Alcoholism in the 21st Century

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Alcoholism in the 21st Century
The dictionary describes alcoholism as continued excessive or compulsive use of alcoholic drinks. However, this disease is much more complex. Alcohol abuse is a growing problem in the United States today, causing more and more deaths each year. It affects nearly everyone in the U.S. today, either directly or indirectly. Over half of Americans have at least one close relative that has a drinking problem. About 20 million people in the United States abuse alcohol. It is the third leading cause of preventable deaths, and about 100,000 people die each year from alcohol related incidents (Peacock 11).

Alcohol is not a new invention of modern societies. It has been around through many different ancient cultures, wine being the most prominent substance. Some cultures viewed alcohol consumption as good, while others perceived it good only in moderation. For example, the Greek god Bacchus was known for his excessive drinking while the Roman god Dionysus was known for teaching moderation in drinking (Peacock 20-21).

Alcoholism was also learned to have existed in history. Interpreted writings on the tomb of an Egyptian king who lived over 5,000 years ago read, "His earthly abode was rent and shattered by wine and beer. And the spirit escaped before it was called for." This shows that he died from alcohol related causes. However, most cultures began to limit alcohol use when they learned how to efficiently produce the beverage. Babylonian king Hammurabi and Chinese emperor Chung K'iang executed violators of their laws concerning alcohol (Peacock 20). Even in the Bible, refrain from alcohol is stressed. "…Nor drunkards… will inherit the kingdom of God" (Alcohol and the Bible). The United States was not immune to strict laws opposing alcohol. In 1919, the 18th Amendment was passed, limiting alcohol use. This period lasted for 14 years and became known as the Prohibition (Peacock 28).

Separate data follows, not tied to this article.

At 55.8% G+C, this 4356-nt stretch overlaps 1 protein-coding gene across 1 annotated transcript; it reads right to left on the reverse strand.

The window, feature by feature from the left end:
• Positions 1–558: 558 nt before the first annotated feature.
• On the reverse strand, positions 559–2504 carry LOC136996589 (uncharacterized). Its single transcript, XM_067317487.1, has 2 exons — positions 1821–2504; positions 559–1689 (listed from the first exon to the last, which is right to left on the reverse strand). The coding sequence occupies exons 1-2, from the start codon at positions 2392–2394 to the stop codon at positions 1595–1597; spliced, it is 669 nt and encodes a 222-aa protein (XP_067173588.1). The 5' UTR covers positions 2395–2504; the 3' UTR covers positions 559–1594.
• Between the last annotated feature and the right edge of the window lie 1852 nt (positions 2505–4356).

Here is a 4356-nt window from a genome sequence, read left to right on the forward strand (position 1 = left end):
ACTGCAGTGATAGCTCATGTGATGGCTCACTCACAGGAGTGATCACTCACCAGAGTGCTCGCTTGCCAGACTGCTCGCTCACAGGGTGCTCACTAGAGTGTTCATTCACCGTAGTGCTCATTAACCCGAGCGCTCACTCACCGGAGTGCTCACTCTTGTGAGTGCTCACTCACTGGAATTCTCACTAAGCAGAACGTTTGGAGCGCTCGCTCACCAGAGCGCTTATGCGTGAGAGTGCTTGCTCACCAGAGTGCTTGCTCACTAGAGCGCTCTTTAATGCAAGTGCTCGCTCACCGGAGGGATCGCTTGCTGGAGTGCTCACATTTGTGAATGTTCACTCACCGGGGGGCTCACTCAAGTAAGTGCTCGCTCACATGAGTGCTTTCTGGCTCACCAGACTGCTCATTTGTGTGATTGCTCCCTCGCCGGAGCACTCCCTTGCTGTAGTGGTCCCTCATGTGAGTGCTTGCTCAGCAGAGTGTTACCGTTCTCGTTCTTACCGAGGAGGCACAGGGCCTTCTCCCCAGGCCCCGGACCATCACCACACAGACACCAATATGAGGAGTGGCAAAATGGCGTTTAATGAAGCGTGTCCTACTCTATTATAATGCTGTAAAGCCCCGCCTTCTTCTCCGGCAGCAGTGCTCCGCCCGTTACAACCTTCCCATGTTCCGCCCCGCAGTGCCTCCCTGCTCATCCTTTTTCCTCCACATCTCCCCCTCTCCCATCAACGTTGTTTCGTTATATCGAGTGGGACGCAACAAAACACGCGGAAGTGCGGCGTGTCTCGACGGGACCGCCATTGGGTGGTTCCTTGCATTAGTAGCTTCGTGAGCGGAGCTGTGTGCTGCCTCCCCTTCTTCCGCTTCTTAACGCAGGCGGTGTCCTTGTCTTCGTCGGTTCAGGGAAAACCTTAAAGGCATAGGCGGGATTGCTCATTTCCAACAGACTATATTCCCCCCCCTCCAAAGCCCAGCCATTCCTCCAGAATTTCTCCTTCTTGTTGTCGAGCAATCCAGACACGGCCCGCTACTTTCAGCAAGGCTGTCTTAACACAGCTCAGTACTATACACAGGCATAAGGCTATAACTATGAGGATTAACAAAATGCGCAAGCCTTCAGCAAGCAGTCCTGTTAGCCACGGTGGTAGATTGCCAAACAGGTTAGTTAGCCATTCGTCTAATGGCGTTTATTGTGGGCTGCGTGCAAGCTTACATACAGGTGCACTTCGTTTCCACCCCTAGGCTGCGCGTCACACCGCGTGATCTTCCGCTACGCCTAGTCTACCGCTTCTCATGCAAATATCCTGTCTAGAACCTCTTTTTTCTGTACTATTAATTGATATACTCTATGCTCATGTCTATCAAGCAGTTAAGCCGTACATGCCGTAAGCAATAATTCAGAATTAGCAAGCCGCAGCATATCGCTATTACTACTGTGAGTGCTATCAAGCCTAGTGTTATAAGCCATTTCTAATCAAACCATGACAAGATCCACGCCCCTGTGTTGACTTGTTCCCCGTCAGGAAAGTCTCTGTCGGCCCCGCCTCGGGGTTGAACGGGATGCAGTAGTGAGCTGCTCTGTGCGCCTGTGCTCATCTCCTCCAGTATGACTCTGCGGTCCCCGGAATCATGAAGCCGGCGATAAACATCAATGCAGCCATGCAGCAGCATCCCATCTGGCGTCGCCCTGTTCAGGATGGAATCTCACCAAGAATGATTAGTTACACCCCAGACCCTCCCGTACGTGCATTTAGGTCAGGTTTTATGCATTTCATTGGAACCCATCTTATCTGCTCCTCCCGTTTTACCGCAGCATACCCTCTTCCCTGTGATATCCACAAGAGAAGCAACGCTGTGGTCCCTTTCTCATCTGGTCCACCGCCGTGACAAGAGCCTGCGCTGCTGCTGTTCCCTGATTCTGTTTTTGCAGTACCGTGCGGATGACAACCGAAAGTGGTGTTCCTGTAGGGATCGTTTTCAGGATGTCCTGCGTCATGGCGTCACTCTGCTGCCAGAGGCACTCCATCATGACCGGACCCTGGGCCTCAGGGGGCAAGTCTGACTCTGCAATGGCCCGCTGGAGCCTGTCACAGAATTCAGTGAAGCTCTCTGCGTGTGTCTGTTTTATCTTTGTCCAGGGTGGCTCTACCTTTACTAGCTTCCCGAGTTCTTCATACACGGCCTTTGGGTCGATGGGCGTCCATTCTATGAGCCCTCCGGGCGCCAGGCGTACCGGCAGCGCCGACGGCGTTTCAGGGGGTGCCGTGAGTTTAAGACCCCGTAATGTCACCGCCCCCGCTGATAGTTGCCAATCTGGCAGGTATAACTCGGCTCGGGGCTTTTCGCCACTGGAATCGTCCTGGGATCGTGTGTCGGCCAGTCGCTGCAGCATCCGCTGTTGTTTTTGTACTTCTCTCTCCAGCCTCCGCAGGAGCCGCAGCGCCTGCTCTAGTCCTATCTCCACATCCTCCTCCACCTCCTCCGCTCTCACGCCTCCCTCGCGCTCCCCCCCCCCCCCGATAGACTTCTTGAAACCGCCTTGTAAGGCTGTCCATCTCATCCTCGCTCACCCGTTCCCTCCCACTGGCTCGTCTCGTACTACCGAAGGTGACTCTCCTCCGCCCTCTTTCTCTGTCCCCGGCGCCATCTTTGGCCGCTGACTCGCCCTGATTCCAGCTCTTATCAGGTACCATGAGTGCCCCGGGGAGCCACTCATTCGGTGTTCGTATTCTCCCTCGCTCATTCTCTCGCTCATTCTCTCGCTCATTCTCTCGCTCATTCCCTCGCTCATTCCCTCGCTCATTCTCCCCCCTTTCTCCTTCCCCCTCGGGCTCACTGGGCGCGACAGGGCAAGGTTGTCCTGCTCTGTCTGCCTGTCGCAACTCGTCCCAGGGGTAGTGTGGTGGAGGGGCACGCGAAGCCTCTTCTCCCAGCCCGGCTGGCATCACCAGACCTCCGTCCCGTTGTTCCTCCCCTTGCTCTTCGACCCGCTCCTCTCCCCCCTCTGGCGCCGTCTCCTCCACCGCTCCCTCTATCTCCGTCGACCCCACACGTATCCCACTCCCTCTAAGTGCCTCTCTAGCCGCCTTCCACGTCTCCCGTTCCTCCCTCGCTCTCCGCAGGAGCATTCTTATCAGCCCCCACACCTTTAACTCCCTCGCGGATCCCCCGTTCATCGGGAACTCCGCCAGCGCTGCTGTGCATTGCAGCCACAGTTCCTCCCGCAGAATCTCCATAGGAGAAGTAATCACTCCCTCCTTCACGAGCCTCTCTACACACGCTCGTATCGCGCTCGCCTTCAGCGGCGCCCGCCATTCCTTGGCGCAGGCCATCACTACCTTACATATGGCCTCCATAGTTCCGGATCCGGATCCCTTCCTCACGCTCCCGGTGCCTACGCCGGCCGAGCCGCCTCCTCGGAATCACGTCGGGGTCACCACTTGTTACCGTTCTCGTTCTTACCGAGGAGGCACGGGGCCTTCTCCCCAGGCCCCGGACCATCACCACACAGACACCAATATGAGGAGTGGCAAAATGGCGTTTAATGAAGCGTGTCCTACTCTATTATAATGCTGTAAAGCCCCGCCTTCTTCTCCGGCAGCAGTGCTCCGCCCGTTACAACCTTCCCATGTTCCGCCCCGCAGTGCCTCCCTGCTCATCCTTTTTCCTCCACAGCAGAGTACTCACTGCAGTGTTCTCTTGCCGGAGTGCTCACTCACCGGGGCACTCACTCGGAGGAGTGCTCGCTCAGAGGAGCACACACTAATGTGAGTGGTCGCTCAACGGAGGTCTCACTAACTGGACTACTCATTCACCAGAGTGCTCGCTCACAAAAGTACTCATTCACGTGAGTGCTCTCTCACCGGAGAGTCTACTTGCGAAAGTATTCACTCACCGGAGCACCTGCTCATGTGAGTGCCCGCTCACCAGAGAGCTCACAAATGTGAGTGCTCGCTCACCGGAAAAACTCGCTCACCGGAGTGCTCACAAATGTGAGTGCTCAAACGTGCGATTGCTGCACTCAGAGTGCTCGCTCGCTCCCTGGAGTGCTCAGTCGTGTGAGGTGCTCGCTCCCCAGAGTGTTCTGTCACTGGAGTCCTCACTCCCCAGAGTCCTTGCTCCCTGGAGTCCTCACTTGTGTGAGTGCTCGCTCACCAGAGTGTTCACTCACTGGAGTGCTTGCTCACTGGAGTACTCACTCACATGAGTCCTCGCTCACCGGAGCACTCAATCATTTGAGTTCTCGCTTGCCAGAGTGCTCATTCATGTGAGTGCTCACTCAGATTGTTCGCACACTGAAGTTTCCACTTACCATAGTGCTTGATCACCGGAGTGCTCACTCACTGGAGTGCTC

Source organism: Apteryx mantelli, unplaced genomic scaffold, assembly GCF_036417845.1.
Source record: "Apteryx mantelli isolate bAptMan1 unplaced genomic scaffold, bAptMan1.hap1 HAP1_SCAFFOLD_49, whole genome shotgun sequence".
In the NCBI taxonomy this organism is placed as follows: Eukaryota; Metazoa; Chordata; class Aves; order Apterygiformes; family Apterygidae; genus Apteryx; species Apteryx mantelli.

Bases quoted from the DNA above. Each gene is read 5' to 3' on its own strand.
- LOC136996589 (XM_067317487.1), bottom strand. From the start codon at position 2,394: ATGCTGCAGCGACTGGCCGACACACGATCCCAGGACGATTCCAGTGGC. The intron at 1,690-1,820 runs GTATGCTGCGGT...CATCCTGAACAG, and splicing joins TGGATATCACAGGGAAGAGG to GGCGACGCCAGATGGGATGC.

Ancient and modern literatures show that alcohol has been around longer than most people think. For example, in the ancient epic of Giglamesh, written 4,000 years ago, one character was the goddess of wine and brewing, Siduri (World literature 136, 139). The Chinese poet Tu Fu wrote about celebrating an old friend's retirement with wine in his poem, "For Wei Pa, in Retirement" (World Literature 528). Prominent figures in more recent literature have died to alcohol related causes. Edgar Allen Poe, author of popular poems such as "The Raven" and "The Bells", died of alcoholism at the age of 40 (Selected Poetry). There is both physical and psychological dependence with alcohol addiction. Physical dependence reveals itself in withdrawal symptoms when alcohol intake is interrupted. Symptoms from withdrawal can vary from muscles cramps, convulsions, or nausea. Sometimes, the severity of these symptoms may be so distressing that a person will keep drinking to keep them away. Psychological dependence includes effects on the central nervous system as a depressant. Results of this can include irritability, depression, or hallucinations (Peacock 39). As well as changing his or her own life, the lifestyle of an alcoholic usually affects the life of his or her friends and family. Domestic abuse is higher in cases where one spouse abuses alcohol. In 95% of these cases, the men are responsible for abusing their wife or girlfriend. Usually, the violence gets more severe as time goes on. Sometimes the violence will reach out to children, intentionally or unintentionally, and results in child abuse (Peacock 54). Child abuse in families where at least one parent is an alcoholic is an overwhelmingly increasing problem today. Everyday, one in four children will come home to a parent who has a drinking problem (Botsford). Children of alcoholics have a higher tendency to abuse alcohol or other drugs, as they get older. These children also frequently suffer from depression, anxiety, and low self-esteem. Even...
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